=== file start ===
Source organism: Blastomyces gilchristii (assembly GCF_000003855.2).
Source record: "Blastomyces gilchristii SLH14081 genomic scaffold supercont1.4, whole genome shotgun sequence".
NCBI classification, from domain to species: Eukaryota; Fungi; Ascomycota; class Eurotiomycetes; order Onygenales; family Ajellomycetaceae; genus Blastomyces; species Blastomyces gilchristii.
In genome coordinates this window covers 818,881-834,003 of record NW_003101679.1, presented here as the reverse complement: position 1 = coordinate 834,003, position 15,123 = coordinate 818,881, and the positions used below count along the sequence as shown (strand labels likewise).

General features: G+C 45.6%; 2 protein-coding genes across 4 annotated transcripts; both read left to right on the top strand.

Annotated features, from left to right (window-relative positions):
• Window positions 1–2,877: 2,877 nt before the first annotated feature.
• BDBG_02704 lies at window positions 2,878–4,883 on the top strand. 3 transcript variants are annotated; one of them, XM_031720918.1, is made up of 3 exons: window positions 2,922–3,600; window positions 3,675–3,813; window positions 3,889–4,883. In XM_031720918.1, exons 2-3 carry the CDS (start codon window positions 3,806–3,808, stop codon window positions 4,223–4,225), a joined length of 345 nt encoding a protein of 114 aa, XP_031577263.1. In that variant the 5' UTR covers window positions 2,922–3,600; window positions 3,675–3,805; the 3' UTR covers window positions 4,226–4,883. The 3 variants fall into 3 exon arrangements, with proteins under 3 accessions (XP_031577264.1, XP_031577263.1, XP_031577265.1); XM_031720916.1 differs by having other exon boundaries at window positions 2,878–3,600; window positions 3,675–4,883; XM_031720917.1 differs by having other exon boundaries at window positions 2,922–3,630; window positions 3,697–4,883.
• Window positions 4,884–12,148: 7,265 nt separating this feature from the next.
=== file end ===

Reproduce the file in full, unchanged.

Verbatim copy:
Source organism: Blastomyces gilchristii (assembly GCF_000003855.2).
Source record: "Blastomyces gilchristii SLH14081 genomic scaffold supercont1.4, whole genome shotgun sequence".
NCBI classification, from domain to species: Eukaryota; Fungi; Ascomycota; class Eurotiomycetes; order Onygenales; family Ajellomycetaceae; genus Blastomyces; species Blastomyces gilchristii.
In genome coordinates this window covers 818,881-834,003 of record NW_003101679.1, presented here as the reverse complement: position 1 = coordinate 834,003, position 15,123 = coordinate 818,881, and the positions used below count along the sequence as shown (strand labels likewise).

General features: G+C 45.6%; 2 protein-coding genes across 4 annotated transcripts; both read left to right on the top strand.

Annotated features, from left to right (window-relative positions):
• Window positions 1–2,877: 2,877 nt before the first annotated feature.
• BDBG_02704 lies at window positions 2,878–4,883 on the top strand. 3 transcript variants are annotated; one of them, XM_031720918.1, is made up of 3 exons: window positions 2,922–3,600; window positions 3,675–3,813; window positions 3,889–4,883. In XM_031720918.1, exons 2-3 carry the CDS (start codon window positions 3,806–3,808, stop codon window positions 4,223–4,225), a joined length of 345 nt encoding a protein of 114 aa, XP_031577263.1. In that variant the 5' UTR covers window positions 2,922–3,600; window positions 3,675–3,805; the 3' UTR covers window positions 4,226–4,883. The 3 variants fall into 3 exon arrangements, with proteins under 3 accessions (XP_031577264.1, XP_031577263.1, XP_031577265.1); XM_031720916.1 differs by having other exon boundaries at window positions 2,878–3,600; window positions 3,675–4,883; XM_031720917.1 differs by having other exon boundaries at window positions 2,922–3,630; window positions 3,697–4,883.
• Window positions 4,884–12,148: 7,265 nt separating this feature from the next.